Zachary Scott Fewkes is only 12. But he has been skipping school in Lake Zurich recently to hang out on the Chicago waterfront with a pair of Irish bums.

And his parents approve.

Then again, these are no ordinary Hibernian hobos, but two of the most famous homeless men in literature: Vladimir and Estragon, the talkative tramps in Samuel Beckett’s “Waiting for Godot,” currently on stage at the Chicago Shakespeare Theater.

As frustrating as their task is — miserably killing time on a barren heath, with its one bare tree, waiting for someone who never arrives — the roles, played by Marty Rea (Vladimir) and Aaron Monaghan (Estragon) are diva turns compared to Fewkes’ character, “Boy,” who shows up at the end of the first act to deliver a message: “Mr. Godot told me to tell you he won’t come this evening but surely tomorrow.”

An easy role to overlook. The reviews in the Sun-Times and Trib name four of the five actors — Chris Jones refers to “a quartet of masterful performances,” cutting Fewkes out of the ensemble entirely, even though his character has not only an under-appreciated importance in the meaning of the play, but a unique acting challenge.

The four adults are seasoned actors from Galway’s renowned Druid Theatre, with a long list of roles and awards between them.

Fewkes is a 6th grader at Lake Zurich’s Middle School North, and Boy’s transit is so brief it is cast anew in each city, even in Ireland, the way Chuck Berry used to play with local pick-up bands. These young thespians are expected to come up to professional speed quickly, a task Fewkes found, well, child’s play.

“It was really fun,” he said. “I got the lines before, some videos from Chicago Shakespeare. I got to see those, to know what’s going on. I learned the lines. Marty and Aaron taught me all the blocking, and really helped me out. It was awesome.”

What insight did they give?

“They told me that my character should be affectless, calmer than usual and not very human,” he said.

“Waiting for Godot” is considered one of the most significant plays of the 20th century, a work of ribald despair, of bleak amusement. How does it seem to a fresh set of eyes? Was Fewkes, with many acting credits himself, already familiar with the work?

“No, this was new to me when I got it,” he said.

And….?

“I thought it was funny and I thought it had a lot of lessons to it,” he said. “It’s a really hard show to understand, it can be interpreted a lot of different ways. There are funny moments, but truly it’s despairing. Everyone can interpret it in their own way.”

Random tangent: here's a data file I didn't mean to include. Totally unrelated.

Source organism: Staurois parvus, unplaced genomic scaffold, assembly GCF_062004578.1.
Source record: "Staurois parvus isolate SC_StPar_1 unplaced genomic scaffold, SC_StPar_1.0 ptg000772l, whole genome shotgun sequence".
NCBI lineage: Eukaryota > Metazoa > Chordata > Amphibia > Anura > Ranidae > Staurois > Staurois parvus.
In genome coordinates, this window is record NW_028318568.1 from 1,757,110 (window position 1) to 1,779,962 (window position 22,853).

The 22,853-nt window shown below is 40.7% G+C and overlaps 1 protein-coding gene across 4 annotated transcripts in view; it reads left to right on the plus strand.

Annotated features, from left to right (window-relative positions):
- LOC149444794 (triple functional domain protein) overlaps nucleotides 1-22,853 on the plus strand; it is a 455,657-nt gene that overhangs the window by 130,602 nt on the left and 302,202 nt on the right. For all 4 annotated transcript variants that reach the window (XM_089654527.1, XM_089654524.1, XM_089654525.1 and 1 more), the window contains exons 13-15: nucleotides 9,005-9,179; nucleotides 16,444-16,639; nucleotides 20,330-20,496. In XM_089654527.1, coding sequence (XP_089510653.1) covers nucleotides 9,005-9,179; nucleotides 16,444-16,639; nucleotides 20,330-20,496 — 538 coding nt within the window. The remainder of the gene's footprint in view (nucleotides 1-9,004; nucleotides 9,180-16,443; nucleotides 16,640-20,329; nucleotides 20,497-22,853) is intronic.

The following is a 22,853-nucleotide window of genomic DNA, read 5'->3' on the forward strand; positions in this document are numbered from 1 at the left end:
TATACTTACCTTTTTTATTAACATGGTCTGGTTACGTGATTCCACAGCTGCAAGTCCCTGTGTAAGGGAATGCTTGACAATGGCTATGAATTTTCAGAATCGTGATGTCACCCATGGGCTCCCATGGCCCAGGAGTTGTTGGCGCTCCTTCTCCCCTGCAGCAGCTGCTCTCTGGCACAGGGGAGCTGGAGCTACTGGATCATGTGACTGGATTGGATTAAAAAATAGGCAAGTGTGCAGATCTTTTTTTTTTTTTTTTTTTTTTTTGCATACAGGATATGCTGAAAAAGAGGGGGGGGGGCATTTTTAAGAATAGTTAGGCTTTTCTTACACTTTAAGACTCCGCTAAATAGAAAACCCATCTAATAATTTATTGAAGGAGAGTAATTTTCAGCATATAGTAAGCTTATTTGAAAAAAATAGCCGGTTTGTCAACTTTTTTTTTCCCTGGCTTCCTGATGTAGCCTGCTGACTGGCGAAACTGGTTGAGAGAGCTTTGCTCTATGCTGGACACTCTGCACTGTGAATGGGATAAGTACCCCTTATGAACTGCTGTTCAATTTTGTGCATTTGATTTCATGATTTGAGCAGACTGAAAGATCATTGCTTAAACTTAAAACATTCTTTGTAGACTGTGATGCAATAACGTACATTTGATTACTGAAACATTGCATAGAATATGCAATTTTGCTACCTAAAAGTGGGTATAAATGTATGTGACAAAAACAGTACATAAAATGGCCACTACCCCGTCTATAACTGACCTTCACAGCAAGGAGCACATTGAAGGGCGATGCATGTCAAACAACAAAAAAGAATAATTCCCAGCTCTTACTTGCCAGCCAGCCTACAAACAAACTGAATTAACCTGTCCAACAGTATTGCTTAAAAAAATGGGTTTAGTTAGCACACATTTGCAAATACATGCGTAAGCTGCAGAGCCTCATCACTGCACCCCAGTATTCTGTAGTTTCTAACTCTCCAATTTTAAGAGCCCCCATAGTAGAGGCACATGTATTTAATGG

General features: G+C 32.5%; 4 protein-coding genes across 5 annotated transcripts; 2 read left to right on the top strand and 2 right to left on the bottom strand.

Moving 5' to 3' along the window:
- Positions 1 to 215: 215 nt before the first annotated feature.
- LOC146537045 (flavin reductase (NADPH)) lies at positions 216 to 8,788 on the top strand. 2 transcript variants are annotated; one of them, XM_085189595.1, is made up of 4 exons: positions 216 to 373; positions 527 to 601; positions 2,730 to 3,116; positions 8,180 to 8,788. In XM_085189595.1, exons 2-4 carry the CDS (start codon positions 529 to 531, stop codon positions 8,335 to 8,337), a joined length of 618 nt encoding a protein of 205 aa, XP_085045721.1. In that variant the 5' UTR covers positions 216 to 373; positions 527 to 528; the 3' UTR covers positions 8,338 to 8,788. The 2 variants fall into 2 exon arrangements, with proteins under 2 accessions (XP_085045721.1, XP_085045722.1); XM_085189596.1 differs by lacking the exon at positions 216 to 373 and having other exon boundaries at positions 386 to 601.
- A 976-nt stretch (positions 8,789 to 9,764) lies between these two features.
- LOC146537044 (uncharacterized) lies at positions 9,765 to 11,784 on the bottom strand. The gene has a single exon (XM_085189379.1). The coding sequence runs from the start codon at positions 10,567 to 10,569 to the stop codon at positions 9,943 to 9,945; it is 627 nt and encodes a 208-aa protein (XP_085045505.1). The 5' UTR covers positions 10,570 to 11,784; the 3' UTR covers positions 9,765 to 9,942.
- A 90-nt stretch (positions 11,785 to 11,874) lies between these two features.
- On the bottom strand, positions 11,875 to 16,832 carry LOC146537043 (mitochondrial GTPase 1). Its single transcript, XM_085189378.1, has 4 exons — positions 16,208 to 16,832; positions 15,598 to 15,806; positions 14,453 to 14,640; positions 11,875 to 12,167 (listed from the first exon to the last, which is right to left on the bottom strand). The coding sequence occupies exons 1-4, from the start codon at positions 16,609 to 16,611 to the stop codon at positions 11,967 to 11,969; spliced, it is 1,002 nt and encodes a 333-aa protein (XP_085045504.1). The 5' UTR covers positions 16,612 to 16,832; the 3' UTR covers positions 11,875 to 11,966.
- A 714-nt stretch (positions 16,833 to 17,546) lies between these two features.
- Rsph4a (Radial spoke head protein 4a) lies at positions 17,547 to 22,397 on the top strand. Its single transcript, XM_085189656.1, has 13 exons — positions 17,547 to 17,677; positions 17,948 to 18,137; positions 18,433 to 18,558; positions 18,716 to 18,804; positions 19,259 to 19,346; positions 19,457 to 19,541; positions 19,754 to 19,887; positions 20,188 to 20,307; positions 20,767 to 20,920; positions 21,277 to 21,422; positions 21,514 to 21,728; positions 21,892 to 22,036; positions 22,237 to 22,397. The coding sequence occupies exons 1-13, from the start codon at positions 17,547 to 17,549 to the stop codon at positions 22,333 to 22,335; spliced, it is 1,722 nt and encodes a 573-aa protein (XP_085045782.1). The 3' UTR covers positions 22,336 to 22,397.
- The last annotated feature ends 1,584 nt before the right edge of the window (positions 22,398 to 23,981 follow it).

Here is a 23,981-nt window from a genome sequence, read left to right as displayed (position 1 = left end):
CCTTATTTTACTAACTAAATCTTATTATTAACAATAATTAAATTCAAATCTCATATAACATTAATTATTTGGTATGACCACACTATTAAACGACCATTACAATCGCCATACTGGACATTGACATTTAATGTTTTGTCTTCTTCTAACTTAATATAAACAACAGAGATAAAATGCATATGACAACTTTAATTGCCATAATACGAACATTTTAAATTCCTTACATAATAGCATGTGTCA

How did he interpret it?

“I thought it was a dream, or a nightmare.”

This Godot everybody’s waiting for; who is he?

“I think, maybe God.”

An entity who, thanks to Boy, the audience can suspect actually exists. Without Boy, you’d never know if Vladimir and Estragon are waiting for a fantasy. He’s dawdling, sure, but the Boy suggests he’s on his way. While the messenger’s 55 lines are short — half are “Yes Sir” and “No Sir” — he arrives at the climax of each act.

Fewkes caught the acting bug from his older sisters, Maggie and Danielle, now 16 and 18.

“I saw my sisters do some acting in our local theater,” he said. “I just tried it once, and it was really fun and I wanted to keep doing it.”

Why? What’s the big deal about acting?

“It’s just really fun to be someone else,” he said. “Fun to be a funny character, to be funny and make people laugh. I think that’s cool.”

An actor of any age wants to be noticed, and being part of what the Sun-Times called “a sublime cast of protean performers” strikes me as cold comfort if you are also deprived of your individual due. So here goes:

“Zachary Scott Fewkes imparts grace and an otherworldly presence to Boy, one of the more enigmatic characters in Samuel Beckett’s unsettling landscape. Unlike the two tramps in ‘Waiting for Godot,’ the world will not have to wait long to find out what is next for this promising performer.”

“Waiting for Godot” is being performed until June 3 at the Chicago Shakespeare Theater.